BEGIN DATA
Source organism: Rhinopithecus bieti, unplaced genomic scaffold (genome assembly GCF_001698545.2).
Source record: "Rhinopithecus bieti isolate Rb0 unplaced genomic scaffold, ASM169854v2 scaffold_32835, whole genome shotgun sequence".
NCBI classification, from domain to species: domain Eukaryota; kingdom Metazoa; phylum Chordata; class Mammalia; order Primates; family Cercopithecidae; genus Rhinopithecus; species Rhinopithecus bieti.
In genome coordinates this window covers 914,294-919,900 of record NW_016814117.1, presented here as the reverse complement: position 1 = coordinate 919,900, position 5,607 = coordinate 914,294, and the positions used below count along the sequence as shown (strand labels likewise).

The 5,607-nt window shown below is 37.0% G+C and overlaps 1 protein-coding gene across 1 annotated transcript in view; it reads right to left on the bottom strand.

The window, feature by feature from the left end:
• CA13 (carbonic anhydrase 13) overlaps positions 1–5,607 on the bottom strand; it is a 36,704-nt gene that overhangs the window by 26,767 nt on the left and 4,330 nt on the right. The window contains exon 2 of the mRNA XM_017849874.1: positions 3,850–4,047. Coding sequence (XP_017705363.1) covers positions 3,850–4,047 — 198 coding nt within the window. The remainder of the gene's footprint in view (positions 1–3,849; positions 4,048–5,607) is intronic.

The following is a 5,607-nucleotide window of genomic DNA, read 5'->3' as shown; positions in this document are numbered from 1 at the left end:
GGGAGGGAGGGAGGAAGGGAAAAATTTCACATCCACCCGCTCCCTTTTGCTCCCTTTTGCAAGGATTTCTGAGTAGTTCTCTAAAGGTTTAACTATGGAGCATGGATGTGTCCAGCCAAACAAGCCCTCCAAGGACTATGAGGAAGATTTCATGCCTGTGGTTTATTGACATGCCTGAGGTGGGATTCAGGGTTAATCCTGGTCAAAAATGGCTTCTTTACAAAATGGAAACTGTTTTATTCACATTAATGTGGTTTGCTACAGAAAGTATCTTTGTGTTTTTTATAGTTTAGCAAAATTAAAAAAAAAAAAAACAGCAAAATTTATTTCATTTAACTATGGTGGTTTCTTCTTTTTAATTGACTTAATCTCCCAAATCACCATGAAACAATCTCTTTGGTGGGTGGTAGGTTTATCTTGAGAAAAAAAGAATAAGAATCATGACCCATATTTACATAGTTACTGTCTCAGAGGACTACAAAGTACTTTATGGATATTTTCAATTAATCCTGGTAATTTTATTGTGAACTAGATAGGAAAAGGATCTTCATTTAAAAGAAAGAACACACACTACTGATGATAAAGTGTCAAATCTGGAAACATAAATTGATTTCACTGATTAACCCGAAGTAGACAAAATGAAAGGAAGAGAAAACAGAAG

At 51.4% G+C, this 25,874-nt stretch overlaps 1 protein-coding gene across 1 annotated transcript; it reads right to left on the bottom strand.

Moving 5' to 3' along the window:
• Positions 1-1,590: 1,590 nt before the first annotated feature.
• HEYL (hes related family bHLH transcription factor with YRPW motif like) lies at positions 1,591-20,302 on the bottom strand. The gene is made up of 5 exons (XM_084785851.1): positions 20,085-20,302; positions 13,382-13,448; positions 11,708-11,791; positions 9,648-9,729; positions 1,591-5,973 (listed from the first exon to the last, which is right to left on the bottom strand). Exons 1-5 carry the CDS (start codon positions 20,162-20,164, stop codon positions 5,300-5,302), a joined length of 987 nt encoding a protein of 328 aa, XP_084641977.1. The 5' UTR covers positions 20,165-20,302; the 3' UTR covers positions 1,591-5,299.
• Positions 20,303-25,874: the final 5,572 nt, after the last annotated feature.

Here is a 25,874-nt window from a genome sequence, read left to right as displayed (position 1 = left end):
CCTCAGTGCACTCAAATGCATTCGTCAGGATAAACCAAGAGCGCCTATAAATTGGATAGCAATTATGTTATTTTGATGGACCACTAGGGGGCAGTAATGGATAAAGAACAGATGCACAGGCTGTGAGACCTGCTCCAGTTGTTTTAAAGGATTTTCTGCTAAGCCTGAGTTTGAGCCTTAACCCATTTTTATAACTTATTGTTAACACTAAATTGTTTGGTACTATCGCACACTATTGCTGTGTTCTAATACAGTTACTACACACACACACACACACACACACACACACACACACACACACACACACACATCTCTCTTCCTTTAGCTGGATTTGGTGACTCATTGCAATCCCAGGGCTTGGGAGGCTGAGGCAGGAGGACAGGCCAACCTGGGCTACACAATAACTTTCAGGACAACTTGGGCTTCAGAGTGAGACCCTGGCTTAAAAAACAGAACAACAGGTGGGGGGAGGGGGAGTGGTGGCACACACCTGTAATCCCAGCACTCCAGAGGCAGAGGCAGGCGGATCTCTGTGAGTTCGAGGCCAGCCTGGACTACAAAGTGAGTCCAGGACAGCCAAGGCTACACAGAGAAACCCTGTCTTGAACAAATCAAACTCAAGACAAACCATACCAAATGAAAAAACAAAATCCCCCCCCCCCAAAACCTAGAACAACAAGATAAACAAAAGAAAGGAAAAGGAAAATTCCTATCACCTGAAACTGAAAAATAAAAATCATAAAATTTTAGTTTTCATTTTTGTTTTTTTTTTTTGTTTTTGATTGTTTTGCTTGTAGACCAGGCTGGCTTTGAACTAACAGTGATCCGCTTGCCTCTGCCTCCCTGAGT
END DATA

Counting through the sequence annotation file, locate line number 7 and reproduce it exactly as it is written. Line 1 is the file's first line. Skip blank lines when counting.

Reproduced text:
• CA13 (carbonic anhydrase 13) overlaps positions 1–5,607 on the bottom strand; it is a 36,704-nt gene that overhangs the window by 26,767 nt on the left and 4,330 nt on the right. The window contains exon 2 of the mRNA XM_017849874.1: positions 3,850–4,047. Coding sequence (XP_017705363.1) covers positions 3,850–4,047 — 198 coding nt within the window. The remainder of the gene's footprint in view (positions 1–3,849; positions 4,048–5,607) is intronic.